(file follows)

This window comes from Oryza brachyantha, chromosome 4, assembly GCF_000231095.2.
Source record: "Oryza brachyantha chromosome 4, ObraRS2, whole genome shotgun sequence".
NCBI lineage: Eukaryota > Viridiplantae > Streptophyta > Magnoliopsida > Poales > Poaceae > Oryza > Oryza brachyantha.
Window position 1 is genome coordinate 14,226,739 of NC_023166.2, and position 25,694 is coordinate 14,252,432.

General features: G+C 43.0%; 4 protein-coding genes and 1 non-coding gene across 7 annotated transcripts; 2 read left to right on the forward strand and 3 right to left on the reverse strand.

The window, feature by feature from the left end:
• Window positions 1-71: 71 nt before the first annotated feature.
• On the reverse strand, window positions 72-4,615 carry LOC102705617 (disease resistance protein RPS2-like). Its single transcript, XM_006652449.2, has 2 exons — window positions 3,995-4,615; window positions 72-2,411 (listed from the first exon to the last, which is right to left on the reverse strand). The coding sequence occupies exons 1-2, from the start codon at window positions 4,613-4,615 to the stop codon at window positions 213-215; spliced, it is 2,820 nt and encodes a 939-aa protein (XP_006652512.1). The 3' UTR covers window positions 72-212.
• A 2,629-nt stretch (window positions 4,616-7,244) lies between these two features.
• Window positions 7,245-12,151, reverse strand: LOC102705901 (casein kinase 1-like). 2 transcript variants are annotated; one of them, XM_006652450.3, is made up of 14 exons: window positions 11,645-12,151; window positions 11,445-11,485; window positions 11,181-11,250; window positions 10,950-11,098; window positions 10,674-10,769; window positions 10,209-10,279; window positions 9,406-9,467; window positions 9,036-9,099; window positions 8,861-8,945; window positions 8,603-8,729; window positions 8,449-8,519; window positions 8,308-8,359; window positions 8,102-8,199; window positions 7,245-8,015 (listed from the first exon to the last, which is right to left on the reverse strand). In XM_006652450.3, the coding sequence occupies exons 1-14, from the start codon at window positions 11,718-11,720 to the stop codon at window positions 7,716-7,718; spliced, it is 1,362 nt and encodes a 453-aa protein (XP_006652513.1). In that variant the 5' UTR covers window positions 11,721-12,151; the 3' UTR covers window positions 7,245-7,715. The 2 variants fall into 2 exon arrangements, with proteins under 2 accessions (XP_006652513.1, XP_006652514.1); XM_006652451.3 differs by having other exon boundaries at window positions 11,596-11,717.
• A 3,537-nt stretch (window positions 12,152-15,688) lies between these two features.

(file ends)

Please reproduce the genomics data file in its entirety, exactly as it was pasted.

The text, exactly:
This window comes from Oryza brachyantha, chromosome 4, assembly GCF_000231095.2.
Source record: "Oryza brachyantha chromosome 4, ObraRS2, whole genome shotgun sequence".
NCBI lineage: Eukaryota > Viridiplantae > Streptophyta > Magnoliopsida > Poales > Poaceae > Oryza > Oryza brachyantha.
Window position 1 is genome coordinate 14,226,739 of NC_023166.2, and position 25,694 is coordinate 14,252,432.

General features: G+C 43.0%; 4 protein-coding genes and 1 non-coding gene across 7 annotated transcripts; 2 read left to right on the forward strand and 3 right to left on the reverse strand.

The window, feature by feature from the left end:
• Window positions 1-71: 71 nt before the first annotated feature.
• On the reverse strand, window positions 72-4,615 carry LOC102705617 (disease resistance protein RPS2-like). Its single transcript, XM_006652449.2, has 2 exons — window positions 3,995-4,615; window positions 72-2,411 (listed from the first exon to the last, which is right to left on the reverse strand). The coding sequence occupies exons 1-2, from the start codon at window positions 4,613-4,615 to the stop codon at window positions 213-215; spliced, it is 2,820 nt and encodes a 939-aa protein (XP_006652512.1). The 3' UTR covers window positions 72-212.
• A 2,629-nt stretch (window positions 4,616-7,244) lies between these two features.
• Window positions 7,245-12,151, reverse strand: LOC102705901 (casein kinase 1-like). 2 transcript variants are annotated; one of them, XM_006652450.3, is made up of 14 exons: window positions 11,645-12,151; window positions 11,445-11,485; window positions 11,181-11,250; window positions 10,950-11,098; window positions 10,674-10,769; window positions 10,209-10,279; window positions 9,406-9,467; window positions 9,036-9,099; window positions 8,861-8,945; window positions 8,603-8,729; window positions 8,449-8,519; window positions 8,308-8,359; window positions 8,102-8,199; window positions 7,245-8,015 (listed from the first exon to the last, which is right to left on the reverse strand). In XM_006652450.3, the coding sequence occupies exons 1-14, from the start codon at window positions 11,718-11,720 to the stop codon at window positions 7,716-7,718; spliced, it is 1,362 nt and encodes a 453-aa protein (XP_006652513.1). In that variant the 5' UTR covers window positions 11,721-12,151; the 3' UTR covers window positions 7,245-7,715. The 2 variants fall into 2 exon arrangements, with proteins under 2 accessions (XP_006652513.1, XP_006652514.1); XM_006652451.3 differs by having other exon boundaries at window positions 11,596-11,717.
• A 3,537-nt stretch (window positions 12,152-15,688) lies between these two features.